Bono was so moved by the song on first listen that he parked by the roadside to absorb the moment. The U2 front-man would appear on another definitive Clannad hit, In A Lifetime, which featured Brennan's distinctive harp pattern.

Bono had been venturing into a similarly ambient terrain when recording The Unforgettable Fire with U2. The haunting video would further extend the band's global reach but as Brennan remembers the hearse (which Bono had driven from Dublin) would attract the attention of some soldiers on the border.

"Bono got into the back of the hearse and as the army guys were looking in he winked at them, of course, they jumped back until it dawned on them there was no coffin," remembers Brennan.

"The next day he was posing for photos with them."

In A Lifetime is also the title of a recent expansive anthology that draws from Clannad's 50-year career and soundtrack work. It includes their other zeitgeist hit Robin (The Hooded Man), the soundtrack to another ITV hit Robin of Sherwood, and I Will Find You, written for The Last of the Mohicans score.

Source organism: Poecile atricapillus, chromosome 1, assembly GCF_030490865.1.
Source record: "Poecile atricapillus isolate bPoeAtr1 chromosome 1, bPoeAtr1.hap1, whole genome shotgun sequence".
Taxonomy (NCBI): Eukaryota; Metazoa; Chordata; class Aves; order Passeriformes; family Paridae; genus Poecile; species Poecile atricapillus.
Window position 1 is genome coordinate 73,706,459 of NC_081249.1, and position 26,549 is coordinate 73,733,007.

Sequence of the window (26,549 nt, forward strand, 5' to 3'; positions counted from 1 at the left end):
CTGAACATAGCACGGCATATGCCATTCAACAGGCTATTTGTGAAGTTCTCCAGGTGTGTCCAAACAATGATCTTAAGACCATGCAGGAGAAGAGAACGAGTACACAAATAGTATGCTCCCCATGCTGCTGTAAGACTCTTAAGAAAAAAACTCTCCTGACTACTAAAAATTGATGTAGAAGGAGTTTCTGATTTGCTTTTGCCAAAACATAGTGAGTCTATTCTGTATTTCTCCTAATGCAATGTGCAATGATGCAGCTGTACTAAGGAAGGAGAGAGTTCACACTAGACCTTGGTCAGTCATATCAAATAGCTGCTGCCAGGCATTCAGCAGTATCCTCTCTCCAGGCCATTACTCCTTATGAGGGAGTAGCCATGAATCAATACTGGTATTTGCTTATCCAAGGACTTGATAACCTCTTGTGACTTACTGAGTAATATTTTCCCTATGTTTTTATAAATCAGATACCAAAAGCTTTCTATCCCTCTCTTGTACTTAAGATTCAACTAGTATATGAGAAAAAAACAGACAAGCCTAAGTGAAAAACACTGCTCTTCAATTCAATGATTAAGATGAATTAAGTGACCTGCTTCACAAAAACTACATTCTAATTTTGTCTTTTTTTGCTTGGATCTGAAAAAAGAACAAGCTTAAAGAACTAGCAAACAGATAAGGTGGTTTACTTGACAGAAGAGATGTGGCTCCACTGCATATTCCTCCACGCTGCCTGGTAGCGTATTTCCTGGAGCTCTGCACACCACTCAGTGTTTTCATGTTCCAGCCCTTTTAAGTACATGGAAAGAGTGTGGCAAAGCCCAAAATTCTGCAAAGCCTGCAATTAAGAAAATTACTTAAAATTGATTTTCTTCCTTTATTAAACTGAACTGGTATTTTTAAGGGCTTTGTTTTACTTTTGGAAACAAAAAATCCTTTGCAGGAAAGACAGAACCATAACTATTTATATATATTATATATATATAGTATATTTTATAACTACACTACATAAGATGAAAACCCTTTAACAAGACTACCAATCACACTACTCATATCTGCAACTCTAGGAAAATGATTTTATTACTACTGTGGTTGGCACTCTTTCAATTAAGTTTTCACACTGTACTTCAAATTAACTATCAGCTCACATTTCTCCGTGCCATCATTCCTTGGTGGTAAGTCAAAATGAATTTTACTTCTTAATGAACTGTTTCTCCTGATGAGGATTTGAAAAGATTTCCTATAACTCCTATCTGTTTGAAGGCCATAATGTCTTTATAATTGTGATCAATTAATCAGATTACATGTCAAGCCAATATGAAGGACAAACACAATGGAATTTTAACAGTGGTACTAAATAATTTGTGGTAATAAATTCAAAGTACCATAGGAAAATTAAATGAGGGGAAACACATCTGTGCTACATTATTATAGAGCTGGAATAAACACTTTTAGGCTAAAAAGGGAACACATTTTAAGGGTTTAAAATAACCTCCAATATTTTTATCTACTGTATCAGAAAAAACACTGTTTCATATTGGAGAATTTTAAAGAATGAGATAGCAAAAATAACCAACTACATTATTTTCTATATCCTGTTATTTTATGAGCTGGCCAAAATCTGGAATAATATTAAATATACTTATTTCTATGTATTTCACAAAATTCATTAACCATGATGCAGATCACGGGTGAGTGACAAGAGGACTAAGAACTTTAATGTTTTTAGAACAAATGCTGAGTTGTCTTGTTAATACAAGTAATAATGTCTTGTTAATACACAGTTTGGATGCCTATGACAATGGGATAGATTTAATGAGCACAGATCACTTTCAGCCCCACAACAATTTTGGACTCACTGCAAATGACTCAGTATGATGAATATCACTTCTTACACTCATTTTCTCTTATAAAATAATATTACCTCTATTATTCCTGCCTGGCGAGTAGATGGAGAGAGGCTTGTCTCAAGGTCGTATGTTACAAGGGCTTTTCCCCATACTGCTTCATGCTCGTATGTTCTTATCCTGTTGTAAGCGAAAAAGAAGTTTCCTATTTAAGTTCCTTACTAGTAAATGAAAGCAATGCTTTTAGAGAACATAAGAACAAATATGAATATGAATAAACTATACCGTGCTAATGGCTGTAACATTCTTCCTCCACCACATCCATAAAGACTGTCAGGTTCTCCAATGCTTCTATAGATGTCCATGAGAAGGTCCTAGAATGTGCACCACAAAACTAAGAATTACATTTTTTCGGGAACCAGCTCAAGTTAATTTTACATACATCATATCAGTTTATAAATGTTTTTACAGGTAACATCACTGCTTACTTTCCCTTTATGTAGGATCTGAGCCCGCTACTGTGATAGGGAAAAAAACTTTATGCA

Brennan admits that maintaining her health for such an extensive run has been a challenge due to a long-term lung condition.

Her Christian faith has been a boon in preparation for a tour that will take in 17 countries.

"Faith helps me with so much," she confesses.

"I know God is with me, it's when we are doing things by ourselves, that's when we feel the stress. I'm not saying I've got it perfect, we all fall but really that's where my strength comes from.

"I wish we could all agree on the power of that and share it with our young people who are lost to suicide and drug addiction.

"There is a black hole and they don't know where to go. There is a strength in knowing God is there."

The band's name translates as family, the branches of their tree have sprouted again to include Brennan's son and daughter in the line-up for the tour and on a forthcoming solo album.

"New things are on the table, I'm learning all the time. When people ask me for advice I tell them, 'When you think you know it all, give up'.

"Working with my kids, who have their project Banyah and have a completely different inclination, is what keeps me excited."

Clannad will appear at the Millenium Forum, Derry on March 27 as part of the farewell tour.